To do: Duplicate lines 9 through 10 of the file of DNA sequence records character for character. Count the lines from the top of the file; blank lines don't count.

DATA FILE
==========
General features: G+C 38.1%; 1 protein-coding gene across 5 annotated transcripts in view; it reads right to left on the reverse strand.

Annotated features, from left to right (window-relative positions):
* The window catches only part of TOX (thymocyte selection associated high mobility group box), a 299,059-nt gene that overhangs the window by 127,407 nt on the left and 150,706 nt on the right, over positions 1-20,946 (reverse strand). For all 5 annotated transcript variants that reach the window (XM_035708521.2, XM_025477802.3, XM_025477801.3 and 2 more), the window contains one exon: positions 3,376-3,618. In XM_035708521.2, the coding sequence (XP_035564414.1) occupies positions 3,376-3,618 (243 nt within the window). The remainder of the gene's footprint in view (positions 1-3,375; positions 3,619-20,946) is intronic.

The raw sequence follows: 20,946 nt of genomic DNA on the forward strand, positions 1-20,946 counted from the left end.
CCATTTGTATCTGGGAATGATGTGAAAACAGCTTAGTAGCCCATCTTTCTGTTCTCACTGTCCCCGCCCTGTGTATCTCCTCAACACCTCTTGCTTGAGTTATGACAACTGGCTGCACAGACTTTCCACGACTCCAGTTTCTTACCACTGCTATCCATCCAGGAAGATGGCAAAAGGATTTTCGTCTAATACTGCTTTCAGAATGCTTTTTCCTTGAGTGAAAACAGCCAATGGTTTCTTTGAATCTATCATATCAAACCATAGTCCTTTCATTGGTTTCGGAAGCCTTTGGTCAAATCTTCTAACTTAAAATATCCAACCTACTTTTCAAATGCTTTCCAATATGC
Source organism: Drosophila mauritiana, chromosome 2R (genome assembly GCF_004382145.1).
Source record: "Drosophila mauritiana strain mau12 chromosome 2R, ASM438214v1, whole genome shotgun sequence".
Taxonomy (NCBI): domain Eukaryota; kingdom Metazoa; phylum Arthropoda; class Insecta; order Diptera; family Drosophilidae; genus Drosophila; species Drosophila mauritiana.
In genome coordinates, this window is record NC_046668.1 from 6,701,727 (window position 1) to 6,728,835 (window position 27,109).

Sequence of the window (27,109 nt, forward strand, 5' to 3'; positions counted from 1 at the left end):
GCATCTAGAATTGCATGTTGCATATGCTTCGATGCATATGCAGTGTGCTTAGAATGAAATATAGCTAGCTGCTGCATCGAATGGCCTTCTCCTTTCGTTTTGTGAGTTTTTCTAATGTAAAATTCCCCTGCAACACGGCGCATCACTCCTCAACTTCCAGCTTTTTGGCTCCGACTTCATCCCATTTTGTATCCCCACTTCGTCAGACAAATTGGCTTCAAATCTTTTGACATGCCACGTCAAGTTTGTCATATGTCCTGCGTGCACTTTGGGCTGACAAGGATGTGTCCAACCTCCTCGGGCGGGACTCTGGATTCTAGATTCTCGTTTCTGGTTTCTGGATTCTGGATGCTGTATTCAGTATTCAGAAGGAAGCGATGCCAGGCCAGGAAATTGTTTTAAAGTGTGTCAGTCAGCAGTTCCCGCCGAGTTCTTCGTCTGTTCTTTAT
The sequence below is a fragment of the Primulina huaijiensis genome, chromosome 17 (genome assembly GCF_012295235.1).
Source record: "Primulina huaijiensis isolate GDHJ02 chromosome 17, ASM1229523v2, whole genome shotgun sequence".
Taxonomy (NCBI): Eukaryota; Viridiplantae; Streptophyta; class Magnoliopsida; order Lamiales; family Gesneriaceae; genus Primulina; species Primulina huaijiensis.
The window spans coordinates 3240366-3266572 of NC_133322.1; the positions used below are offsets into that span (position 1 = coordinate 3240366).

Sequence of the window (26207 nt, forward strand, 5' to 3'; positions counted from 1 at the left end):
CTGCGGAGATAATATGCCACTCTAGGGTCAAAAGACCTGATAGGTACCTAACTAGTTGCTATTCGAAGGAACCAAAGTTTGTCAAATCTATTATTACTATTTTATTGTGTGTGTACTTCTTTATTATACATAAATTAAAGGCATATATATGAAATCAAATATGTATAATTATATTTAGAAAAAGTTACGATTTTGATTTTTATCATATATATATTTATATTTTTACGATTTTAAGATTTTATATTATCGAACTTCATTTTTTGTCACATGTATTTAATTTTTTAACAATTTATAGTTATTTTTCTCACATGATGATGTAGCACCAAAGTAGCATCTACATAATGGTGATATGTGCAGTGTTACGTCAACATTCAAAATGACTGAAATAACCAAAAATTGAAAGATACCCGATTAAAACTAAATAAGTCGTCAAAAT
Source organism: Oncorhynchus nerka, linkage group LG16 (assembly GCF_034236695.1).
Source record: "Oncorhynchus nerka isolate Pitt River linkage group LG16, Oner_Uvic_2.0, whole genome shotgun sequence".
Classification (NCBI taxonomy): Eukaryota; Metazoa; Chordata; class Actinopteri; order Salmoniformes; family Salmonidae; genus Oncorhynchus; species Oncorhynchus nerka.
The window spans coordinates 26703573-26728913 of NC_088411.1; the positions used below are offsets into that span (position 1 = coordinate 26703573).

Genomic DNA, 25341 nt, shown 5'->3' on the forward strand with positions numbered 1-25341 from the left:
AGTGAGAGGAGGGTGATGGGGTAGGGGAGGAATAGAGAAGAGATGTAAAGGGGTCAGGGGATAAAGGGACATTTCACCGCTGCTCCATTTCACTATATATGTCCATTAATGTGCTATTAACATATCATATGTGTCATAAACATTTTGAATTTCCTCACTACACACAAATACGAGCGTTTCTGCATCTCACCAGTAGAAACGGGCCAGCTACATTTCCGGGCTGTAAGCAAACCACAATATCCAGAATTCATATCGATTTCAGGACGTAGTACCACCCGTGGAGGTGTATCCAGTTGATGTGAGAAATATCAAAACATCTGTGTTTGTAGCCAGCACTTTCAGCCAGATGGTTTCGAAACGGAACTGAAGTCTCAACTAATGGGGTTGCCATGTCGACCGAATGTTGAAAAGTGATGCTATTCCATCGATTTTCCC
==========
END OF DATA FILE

In genome coordinates, this window is record NC_046668.1 from 6,701,727 (window position 1) to 6,728,835 (window position 27,109).

Sequence of the window (27,109 nt, forward strand, 5' to 3'; positions counted from 1 at the left end):